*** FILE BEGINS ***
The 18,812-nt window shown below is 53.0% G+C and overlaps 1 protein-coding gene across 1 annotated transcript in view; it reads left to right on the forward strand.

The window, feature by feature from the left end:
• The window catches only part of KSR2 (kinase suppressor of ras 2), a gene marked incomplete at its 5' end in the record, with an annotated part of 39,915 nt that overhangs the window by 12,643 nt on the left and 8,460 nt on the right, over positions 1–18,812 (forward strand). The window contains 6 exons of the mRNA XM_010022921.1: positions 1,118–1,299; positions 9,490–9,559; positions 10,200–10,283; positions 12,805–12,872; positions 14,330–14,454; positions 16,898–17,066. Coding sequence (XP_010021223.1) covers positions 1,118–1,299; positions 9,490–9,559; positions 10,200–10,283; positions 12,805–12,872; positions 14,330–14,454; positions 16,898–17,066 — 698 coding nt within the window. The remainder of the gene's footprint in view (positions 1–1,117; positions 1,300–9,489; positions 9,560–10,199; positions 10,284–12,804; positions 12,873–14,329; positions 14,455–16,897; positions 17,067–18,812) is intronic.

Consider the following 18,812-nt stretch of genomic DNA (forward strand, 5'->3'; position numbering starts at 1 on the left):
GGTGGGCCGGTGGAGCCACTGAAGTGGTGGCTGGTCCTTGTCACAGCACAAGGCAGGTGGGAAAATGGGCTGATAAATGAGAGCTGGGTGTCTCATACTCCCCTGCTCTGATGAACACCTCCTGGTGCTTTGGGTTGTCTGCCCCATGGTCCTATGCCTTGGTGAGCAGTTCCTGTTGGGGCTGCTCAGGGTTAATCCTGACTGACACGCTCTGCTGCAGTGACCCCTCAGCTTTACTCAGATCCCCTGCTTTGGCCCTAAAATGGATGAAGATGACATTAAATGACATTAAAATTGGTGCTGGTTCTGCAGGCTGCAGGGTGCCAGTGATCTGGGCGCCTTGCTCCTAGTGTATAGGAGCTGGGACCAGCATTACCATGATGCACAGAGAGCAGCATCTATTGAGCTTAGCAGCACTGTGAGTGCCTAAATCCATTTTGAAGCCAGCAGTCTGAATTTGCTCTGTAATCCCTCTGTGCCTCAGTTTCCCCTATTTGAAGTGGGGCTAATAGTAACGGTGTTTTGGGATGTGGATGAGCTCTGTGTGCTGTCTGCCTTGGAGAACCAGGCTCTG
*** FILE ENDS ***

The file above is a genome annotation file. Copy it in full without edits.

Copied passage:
The 18,812-nt window shown below is 53.0% G+C and overlaps 1 protein-coding gene across 1 annotated transcript in view; it reads left to right on the forward strand.

The window, feature by feature from the left end:
• The window catches only part of KSR2 (kinase suppressor of ras 2), a gene marked incomplete at its 5' end in the record, with an annotated part of 39,915 nt that overhangs the window by 12,643 nt on the left and 8,460 nt on the right, over positions 1–18,812 (forward strand). The window contains 6 exons of the mRNA XM_010022921.1: positions 1,118–1,299; positions 9,490–9,559; positions 10,200–10,283; positions 12,805–12,872; positions 14,330–14,454; positions 16,898–17,066. Coding sequence (XP_010021223.1) covers positions 1,118–1,299; positions 9,490–9,559; positions 10,200–10,283; positions 12,805–12,872; positions 14,330–14,454; positions 16,898–17,066 — 698 coding nt within the window. The remainder of the gene's footprint in view (positions 1–1,117; positions 1,300–9,489; positions 9,560–10,199; positions 10,284–12,804; positions 12,873–14,329; positions 14,455–16,897; positions 17,067–18,812) is intronic.

Consider the following 18,812-nt stretch of genomic DNA (forward strand, 5'->3'; position numbering starts at 1 on the left):
GGTGGGCCGGTGGAGCCACTGAAGTGGTGGCTGGTCCTTGTCACAGCACAAGGCAGGTGGGAAAATGGGCTGATAAATGAGAGCTGGGTGTCTCATACTCCCCTGCTCTGATGAACACCTCCTGGTGCTTTGGGTTGTCTGCCCCATGGTCCTATGCCTTGGTGAGCAGTTCCTGTTGGGGCTGCTCAGGGTTAATCCTGACTGACACGCTCTGCTGCAGTGACCCCTCAGCTTTACTCAGATCCCCTGCTTTGGCCCTAAAATGGATGAAGATGACATTAAATGACATTAAAATTGGTGCTGGTTCTGCAGGCTGCAGGGTGCCAGTGATCTGGGCGCCTTGCTCCTAGTGTATAGGAGCTGGGACCAGCATTACCATGATGCACAGAGAGCAGCATCTATTGAGCTTAGCAGCACTGTGAGTGCCTAAATCCATTTTGAAGCCAGCAGTCTGAATTTGCTCTGTAATCCCTCTGTGCCTCAGTTTCCCCTATTTGAAGTGGGGCTAATAGTAACGGTGTTTTGGGATGTGGATGAGCTCTGTGTGCTGTCTGCCTTGGAGAACCAGGCTCTG